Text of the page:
The authorities not only discouraged Alex from pressing charges, he, his family and French diplomats say; they raised the possibility of charging him with criminal homosexual activity, and neglected for weeks to inform him or his parents that one of his attackers had tested H.I.V. positive while in prison four years earlier.

“They tried to smother this story,” Alex said by phone from Switzerland, where he fled a month into his 10th-grade school year, fearing a jail term in Dubai if charged with homosexual activity. “Dubai, they say we build the highest towers, they have the best hotels. But all the news, they hide it. They don’t want the world to know that Dubai still lives in the Middle Ages.”...

clear
Posted on 11/01/2007 2:53 PM by Rebecca Bynum
clear

Thursday, 01 November 2007
clear

"In a speech today the minister [Hazel Blears] will make her first foray into tackling radicalisation and extremism in the community. She will announce plans to 'beat the terrorists at their own game' by extending the fight against terrorism to gyms, cafés and the internet where increasingly-sophisticated techniques are used to recruit youngsters.

Ms Blears said: 'This is a generational issue. We have got to get to young people - five to 15-year-olds, as well as the teenagers who are currently being targeted - and strengthen their resilience, so that they can say to the extremists ’I am comfortable with being a Muslim in Britain today and I want no part of it’.'"
-- from this news article, describing the nearly 200 million dollars that the British government intends to use to bribe Muslim "youths" into not engaging in violent Jihad

Karen Hughes believed in "reaching out" to "the Muslim community. Her notion of "public diplomacy" consisted of telling Muslims how very deeply we respected them, how wonderfully Muslims were being treated and succeeding in the United States, how very hard we were trying to meet Muslim demands and exhibit extreme solicitousness for Muslim sensibilities (Iftar dinners at the White House and suchlike), how very impressed we all were with Islam, the real Islam, not the false Islam that motivates all that vast yet tiny minority of extremists all over the known world who keep misunderstanding or misusing, for their own quite unclear ends, the "religion" of Islam.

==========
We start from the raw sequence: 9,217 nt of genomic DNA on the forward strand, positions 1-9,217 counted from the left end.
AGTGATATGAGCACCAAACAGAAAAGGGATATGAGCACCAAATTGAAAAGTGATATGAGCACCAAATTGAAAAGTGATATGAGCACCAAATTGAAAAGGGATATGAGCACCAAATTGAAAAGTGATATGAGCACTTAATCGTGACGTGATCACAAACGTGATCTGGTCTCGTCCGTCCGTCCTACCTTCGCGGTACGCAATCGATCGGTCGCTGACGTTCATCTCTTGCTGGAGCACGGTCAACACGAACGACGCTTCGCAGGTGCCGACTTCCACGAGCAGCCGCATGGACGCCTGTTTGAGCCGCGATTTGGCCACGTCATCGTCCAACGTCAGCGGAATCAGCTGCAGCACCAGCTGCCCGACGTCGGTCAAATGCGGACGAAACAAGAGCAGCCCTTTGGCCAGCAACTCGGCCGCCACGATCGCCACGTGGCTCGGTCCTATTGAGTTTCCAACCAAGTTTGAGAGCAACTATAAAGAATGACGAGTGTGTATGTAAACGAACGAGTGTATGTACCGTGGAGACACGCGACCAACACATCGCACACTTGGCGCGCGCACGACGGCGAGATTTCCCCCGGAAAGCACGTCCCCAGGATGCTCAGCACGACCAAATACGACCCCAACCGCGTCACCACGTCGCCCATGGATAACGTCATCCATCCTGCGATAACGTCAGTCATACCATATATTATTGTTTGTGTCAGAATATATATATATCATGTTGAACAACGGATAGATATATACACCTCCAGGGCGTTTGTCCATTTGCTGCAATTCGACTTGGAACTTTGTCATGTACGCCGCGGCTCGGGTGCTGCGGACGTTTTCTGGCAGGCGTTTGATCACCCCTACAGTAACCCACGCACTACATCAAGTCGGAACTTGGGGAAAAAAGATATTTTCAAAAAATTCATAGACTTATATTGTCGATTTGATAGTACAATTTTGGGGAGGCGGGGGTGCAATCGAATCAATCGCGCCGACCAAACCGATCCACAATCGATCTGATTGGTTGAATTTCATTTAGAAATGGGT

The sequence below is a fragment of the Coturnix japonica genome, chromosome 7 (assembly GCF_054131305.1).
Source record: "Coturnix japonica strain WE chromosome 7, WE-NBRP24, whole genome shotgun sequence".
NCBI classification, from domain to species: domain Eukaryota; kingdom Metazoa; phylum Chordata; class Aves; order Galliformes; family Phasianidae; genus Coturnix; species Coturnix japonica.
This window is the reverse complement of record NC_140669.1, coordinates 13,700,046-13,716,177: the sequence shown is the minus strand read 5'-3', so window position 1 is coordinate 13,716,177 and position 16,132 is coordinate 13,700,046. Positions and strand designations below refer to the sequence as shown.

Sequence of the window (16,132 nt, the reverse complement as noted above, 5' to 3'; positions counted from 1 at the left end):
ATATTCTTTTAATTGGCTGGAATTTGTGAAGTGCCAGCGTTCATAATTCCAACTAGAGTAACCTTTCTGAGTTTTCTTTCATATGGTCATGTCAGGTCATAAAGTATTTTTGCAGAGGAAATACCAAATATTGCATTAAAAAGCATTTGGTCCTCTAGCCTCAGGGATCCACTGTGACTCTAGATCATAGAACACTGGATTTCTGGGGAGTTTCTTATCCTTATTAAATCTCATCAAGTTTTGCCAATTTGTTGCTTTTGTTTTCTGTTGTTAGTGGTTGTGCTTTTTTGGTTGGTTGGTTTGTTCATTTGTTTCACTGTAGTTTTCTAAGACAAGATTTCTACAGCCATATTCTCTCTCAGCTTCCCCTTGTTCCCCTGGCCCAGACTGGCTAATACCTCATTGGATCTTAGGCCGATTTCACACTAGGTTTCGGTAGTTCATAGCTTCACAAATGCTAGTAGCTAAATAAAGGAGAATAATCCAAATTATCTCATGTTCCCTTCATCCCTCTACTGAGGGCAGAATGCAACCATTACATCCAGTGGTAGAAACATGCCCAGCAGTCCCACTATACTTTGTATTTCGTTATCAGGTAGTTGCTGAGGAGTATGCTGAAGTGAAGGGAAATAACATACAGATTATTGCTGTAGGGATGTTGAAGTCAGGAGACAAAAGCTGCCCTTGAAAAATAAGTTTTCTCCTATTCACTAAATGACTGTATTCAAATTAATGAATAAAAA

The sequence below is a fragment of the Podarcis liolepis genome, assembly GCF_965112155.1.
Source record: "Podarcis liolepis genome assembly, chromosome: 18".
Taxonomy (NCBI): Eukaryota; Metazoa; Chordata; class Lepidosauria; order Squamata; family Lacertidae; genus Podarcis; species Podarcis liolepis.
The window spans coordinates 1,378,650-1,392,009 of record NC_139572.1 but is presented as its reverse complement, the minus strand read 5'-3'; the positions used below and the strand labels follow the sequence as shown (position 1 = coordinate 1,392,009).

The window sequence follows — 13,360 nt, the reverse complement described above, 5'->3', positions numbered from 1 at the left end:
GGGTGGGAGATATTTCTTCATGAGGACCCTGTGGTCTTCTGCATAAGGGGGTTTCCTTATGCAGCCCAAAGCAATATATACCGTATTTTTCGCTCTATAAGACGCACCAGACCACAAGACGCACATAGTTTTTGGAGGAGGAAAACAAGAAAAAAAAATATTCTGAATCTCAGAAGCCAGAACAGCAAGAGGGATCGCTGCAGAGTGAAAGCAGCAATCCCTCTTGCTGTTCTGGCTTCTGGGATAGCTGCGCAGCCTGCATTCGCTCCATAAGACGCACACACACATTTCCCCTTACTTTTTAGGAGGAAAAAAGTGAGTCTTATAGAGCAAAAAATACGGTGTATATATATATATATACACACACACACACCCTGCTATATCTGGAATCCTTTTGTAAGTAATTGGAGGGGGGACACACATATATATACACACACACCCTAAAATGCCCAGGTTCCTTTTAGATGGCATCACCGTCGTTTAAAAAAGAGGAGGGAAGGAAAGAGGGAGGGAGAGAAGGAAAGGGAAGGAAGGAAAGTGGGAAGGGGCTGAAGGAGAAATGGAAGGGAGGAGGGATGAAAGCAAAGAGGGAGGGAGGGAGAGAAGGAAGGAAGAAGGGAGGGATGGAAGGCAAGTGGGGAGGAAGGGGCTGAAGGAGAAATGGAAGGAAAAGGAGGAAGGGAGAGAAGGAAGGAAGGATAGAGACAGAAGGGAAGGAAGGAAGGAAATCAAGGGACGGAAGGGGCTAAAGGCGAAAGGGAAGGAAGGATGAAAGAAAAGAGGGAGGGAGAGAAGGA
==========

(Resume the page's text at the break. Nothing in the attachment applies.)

This meant nothing. This changed nothing in the texts of Islam, the tenets of Islam, the attitudes of Islam toward Infidels and toward the most powerful, and so far most resolute (if confused) of the Infidel powers, the United States. It was taken only as a sign of weakness that could be played upon, if expressions of Muslim victimhood continued to be offered and continued to be taken at face value rather than ignored or, even better, denounced by Infidels as farcical. For every complaint about a "war of civilizations" by Muslims should have been met with discussions of the "war that Islam has been waging for the past 1300 years on all non-Muslims," and every attempt by Muslims to focus exclusively on the supposed sins of a West, with its transparently guilt-edged security, should be met by references to the 60-70 million Hindus murdered by Muslim masters in the past, or to the blacks of the southern Sudan, and the Buddhists of southern Thailand, and all the other victims of the ideology of Islam (texts, tenets, attitudes) that have nothing to do with the West.

Now comes Hazel Blears, the equivalent of Karen Hughes, and insists on spending money, throwing money at Muslims because if only they can stop hanging around street corners, and feel that they "belong to Britain" what they, and anyone else (yes, so can you, and so can any man) can read in the Qur'an, can read in the Hadith, can read in the biographies of Muhammad, about what Muslims must think and do, and to what and to whom their sole loyalty must be given, will not change. No amount of money will change that.

But Hazel Blears is determined that this reality must never be examined. It is too painful. Were she even to begin to recognize, to express a hint of recognition, that what Islam teaches, what Islam has always taught and that has always explained why Muslims felt justified in conquering so many non-Muslim lands, and then subjecting the vast populations, so varied, so "diverse," of Christians, Jews, Zoroastrians, Hindus, Buddhists, Jains, and others to a permanent status (in the case of those other than Christians and Jews, the alternative at first was conversion or death, and only later, to preserve the tax base -- the population of jizyah-payers --were people other than Christians and Jews allowed to survive so as to keep paying the jizyah on which their Muslim masters depended), of humiliation, degradation, and physical insecurity. She's just too dumb. She's not up to the task.

Who, in Great Britain, is?

clear
Posted on 11/01/2007 12:19 PM by Hugh Fitzgerald
clear

clear


Guns, Germs and Steel in Tanzania
The Thinking Person's Safari
Led by Geoffrey Clarfield
Most Recent Posts at The Iconoclast
Search The Iconoclast
Enter text, Go to search:
clear
The Iconoclast Posts by Author
The Iconoclast Archives
sun mon tue wed thu fri sat
  1 2 3 4 5 6
7 8 9 10 11 12 13
14 15 16 17 18 19 20
21 22 23 24 25 26 27
28 29 30     
clear

Subscribe